Suddenly, I gasped – and with the sharp in-breath, a loud, high-pitched noise escaped from my mouth before I clapped both hands over it.

Everyone in the carriage – EVERYONE – jerked their heads to look at me…

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V quick tip to avoid p*ssing off someone who just helped you out

A move keeps being made by people I’ve just favours for, that makes me want to stop doing them favours.

Running True Stories Told Live, my live storytelling show, I get a lot of requests to be put in touch with this person and that person. Because I <3 getting people tell their stories, I help these people out. I give them email introductions - and what happens next, is what almost always happens, and what REALLY annoys me: I get sucked into the email chain between these two people. Here is a very quick and classy way to get around that:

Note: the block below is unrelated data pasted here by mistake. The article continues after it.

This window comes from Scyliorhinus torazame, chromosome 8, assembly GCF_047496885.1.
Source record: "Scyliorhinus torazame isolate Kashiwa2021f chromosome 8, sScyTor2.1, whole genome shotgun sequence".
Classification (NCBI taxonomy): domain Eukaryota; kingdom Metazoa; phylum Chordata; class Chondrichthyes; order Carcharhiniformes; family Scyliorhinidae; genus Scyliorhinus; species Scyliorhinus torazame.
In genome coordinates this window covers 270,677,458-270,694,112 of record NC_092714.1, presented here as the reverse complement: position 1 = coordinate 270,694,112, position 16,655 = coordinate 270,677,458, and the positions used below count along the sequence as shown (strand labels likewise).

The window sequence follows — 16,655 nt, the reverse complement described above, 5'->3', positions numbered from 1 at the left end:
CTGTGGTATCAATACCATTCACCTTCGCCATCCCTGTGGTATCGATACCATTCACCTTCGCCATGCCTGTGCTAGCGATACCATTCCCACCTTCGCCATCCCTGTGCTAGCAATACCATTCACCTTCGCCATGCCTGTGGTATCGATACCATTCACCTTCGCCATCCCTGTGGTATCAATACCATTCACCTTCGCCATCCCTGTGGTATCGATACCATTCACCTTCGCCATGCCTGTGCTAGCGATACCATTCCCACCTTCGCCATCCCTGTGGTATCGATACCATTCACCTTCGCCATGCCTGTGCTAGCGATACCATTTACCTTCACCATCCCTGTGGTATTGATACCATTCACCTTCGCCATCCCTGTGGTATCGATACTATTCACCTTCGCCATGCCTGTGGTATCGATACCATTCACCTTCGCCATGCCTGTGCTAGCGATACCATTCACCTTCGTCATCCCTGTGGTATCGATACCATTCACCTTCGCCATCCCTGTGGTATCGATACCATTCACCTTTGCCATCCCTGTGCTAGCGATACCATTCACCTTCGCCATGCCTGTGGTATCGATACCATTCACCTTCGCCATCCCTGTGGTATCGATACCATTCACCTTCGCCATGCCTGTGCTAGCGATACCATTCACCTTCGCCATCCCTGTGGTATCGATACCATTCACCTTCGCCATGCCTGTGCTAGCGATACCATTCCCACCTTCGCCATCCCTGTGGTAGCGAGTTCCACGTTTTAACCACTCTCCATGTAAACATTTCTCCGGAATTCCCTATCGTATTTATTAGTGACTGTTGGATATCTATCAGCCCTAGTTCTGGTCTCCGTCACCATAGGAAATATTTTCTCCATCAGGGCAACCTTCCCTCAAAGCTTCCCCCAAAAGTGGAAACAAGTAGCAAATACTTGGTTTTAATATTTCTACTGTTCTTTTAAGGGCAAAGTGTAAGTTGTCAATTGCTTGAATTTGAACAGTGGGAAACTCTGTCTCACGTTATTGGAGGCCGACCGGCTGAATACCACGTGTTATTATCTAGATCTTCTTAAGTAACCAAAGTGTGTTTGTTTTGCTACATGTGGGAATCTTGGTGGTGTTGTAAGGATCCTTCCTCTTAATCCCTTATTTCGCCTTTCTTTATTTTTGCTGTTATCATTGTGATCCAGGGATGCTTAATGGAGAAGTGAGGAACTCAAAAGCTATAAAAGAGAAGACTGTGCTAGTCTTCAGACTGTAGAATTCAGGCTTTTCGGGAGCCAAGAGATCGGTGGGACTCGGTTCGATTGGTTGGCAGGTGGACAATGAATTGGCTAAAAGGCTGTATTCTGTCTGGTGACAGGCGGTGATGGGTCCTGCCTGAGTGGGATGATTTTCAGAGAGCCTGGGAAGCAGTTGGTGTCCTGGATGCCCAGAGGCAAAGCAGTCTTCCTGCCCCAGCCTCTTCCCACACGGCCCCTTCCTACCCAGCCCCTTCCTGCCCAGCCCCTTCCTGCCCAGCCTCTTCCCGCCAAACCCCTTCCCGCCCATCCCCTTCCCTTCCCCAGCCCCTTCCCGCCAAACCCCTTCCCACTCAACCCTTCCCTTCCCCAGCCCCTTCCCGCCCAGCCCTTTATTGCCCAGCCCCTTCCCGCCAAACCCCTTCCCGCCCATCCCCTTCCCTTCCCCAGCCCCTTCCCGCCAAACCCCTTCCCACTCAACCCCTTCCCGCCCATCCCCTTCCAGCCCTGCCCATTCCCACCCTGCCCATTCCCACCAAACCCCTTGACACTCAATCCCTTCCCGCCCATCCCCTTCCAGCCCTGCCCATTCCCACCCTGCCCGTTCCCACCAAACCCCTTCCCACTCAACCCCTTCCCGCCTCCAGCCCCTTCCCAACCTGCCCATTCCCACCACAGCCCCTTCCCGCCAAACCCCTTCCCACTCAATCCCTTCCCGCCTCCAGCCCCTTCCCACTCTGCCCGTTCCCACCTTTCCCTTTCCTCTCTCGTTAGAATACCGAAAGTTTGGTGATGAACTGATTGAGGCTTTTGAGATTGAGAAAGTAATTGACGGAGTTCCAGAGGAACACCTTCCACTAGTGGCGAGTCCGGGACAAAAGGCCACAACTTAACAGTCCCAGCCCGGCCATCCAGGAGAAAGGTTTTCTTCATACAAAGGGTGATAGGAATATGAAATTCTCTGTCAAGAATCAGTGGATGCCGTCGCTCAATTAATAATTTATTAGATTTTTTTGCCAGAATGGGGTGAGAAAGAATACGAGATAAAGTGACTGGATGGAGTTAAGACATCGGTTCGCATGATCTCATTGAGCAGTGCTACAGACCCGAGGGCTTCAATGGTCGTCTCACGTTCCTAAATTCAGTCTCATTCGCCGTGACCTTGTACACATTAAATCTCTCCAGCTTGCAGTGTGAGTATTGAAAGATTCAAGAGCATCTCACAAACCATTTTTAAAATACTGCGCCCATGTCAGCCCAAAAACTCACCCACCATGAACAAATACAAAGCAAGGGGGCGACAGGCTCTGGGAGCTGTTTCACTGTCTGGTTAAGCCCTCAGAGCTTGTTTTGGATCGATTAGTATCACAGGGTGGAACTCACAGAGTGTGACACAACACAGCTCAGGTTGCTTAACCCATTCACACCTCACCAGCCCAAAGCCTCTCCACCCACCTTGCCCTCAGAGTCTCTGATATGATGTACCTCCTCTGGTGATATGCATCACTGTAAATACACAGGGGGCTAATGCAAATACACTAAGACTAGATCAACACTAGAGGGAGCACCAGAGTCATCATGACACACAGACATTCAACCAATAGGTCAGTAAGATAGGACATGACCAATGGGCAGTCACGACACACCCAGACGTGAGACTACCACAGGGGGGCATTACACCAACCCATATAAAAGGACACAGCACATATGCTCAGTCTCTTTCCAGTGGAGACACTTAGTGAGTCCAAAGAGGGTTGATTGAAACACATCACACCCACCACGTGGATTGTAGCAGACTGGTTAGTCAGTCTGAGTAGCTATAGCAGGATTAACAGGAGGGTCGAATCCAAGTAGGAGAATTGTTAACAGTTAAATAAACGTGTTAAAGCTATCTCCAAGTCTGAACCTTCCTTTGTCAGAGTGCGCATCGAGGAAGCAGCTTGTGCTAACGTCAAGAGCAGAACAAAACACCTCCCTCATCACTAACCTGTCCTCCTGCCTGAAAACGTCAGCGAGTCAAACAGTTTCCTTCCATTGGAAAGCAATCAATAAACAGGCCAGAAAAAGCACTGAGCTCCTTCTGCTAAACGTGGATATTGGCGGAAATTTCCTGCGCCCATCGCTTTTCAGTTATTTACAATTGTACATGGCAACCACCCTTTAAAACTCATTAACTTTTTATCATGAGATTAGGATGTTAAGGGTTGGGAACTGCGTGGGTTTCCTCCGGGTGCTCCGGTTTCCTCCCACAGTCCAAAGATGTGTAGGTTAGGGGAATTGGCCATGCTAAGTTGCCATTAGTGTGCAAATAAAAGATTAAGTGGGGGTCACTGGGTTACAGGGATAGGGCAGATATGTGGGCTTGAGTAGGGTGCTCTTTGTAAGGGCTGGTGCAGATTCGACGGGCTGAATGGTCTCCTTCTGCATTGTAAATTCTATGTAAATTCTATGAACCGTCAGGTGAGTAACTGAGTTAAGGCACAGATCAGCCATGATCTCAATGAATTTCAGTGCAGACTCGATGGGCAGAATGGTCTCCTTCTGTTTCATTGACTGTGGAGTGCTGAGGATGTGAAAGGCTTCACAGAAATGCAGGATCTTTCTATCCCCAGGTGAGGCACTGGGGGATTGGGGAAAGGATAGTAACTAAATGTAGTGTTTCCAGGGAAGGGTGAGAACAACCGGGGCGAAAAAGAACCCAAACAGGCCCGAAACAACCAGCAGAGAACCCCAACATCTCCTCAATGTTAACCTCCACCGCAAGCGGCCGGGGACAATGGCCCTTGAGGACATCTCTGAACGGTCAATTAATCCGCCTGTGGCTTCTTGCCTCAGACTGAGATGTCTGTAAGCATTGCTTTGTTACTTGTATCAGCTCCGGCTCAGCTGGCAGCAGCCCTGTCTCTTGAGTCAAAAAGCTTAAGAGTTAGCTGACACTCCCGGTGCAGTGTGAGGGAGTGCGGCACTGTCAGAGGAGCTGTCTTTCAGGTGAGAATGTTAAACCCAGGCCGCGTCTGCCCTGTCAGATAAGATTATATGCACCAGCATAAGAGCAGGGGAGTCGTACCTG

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Feeling called to do something inconvenient or scary? This one’s for you!

You know what it’s like:

You get offered an opportunity. Maybe it’s something big, like telling your story onstage. Maybe it’s something more personal, like having an awesome friend come to visit. You know you should do it. You know you kind of want to do it. But at the same time… it requires effort, and inconvenience.

Here’s why I think you should always say yes…

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15 Things I Learned From Moving Across An Ocean In My Thirties